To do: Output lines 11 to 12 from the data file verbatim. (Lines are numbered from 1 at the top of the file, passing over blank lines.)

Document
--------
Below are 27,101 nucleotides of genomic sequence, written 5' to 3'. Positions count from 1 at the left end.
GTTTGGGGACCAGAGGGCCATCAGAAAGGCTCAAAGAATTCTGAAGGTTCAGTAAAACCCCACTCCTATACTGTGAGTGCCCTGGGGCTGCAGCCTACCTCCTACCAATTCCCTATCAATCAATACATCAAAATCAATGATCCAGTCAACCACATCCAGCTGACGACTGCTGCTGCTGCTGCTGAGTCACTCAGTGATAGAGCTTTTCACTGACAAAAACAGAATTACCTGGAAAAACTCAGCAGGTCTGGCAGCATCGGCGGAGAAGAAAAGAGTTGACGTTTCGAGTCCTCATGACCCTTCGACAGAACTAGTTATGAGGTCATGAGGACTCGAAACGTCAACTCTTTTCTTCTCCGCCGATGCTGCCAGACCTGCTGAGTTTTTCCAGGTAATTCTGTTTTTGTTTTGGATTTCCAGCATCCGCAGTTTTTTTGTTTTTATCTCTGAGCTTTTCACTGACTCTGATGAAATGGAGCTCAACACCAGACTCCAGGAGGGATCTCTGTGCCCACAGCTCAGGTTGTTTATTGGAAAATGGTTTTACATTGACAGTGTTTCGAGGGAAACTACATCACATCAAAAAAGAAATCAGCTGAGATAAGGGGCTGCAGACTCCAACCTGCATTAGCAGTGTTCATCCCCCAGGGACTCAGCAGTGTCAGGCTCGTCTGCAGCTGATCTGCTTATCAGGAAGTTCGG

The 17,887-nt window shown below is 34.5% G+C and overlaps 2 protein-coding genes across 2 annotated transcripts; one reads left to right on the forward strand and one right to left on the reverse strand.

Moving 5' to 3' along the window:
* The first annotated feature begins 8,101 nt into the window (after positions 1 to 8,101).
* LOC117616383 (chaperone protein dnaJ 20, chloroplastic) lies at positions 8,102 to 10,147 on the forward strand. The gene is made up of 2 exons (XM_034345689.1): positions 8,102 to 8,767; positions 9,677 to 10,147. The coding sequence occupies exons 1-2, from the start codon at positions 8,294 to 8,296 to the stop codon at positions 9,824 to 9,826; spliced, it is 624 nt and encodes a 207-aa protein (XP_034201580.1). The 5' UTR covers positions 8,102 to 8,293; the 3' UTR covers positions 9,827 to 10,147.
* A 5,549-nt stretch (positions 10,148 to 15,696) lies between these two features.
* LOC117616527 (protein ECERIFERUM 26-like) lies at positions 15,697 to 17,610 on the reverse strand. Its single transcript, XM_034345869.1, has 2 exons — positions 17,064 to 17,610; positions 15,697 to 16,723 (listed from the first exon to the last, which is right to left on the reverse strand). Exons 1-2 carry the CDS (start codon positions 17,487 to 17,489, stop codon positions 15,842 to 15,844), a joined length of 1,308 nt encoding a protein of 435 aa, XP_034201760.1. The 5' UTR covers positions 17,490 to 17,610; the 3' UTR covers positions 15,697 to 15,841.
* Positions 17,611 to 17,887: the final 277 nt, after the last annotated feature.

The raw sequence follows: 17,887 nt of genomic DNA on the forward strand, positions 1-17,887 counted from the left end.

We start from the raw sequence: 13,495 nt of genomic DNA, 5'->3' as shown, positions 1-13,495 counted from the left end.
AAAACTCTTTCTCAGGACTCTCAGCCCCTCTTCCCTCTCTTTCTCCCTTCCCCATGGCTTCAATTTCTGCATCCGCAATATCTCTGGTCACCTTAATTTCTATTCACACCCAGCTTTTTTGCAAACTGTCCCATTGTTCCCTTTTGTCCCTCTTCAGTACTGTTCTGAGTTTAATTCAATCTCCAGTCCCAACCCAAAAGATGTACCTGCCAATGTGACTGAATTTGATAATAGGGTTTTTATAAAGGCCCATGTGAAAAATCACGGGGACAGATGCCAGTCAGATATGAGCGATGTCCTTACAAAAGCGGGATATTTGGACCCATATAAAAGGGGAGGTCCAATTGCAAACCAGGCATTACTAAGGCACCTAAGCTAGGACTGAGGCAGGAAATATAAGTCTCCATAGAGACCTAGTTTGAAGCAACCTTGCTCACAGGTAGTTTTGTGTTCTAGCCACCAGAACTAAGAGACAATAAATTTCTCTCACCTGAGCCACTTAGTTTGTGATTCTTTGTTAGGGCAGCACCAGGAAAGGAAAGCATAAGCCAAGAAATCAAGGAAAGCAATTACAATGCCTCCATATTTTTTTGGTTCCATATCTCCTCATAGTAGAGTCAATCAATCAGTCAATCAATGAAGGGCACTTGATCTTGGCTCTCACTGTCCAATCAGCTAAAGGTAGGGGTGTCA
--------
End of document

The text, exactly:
We start from the raw sequence: 13,495 nt of genomic DNA, 5'->3' as shown, positions 1-13,495 counted from the left end.
AAAACTCTTTCTCAGGACTCTCAGCCCCTCTTCCCTCTCTTTCTCCCTTCCCCATGGCTTCAATTTCTGCATCCGCAATATCTCTGGTCACCTTAATTTCTATTCACACCCAGCTTTTTTGCAAACTGTCCCATTGTTCCCTTTTGTCCCTCTTCAGTACTGTTCTGAGTTTAATTCAATCTCCAGTCCCAACCCAAAAGATGTACCTGCCAATGTGACTGAATTTGATAATAGGGTTTTTATAAAGGCCCATGTGAAAAATCACGGGGACAGATGCCAGTCAGATATGAGCGATGTCCTTACAAAAGCGGGATATTTGGACCCATATAAAAGGGGAGGTCCAATTGCAAACCAGGCATTACTAAGGCACCTAAGCTAGGACTGAGGCAGGAAATATAAGTCTCCATAGAGACCTAGTTTGAAGCAACCTTGCTCACAGGTAGTTTTGTGTTCTAGCCACCAGAACTAAGAGACAATAAATTTCTCTCACCTGAGCCACTTAGTTTGTGATTCTTTGTTAGGGCAGCACCAGGAAAGGAAAGCATAAGCCAAGAAATCAAGGAAAGCAATTACAATGCCTCCATATTTTTTTGGTTCCATATCTCCTCATAGTAGAGTCAATCAATCAGTCAATCAATGAAGGGCACTTGATCTTGGCTCTCACTGTCCAATCAGCTAAAGGTAGGGGTGTCA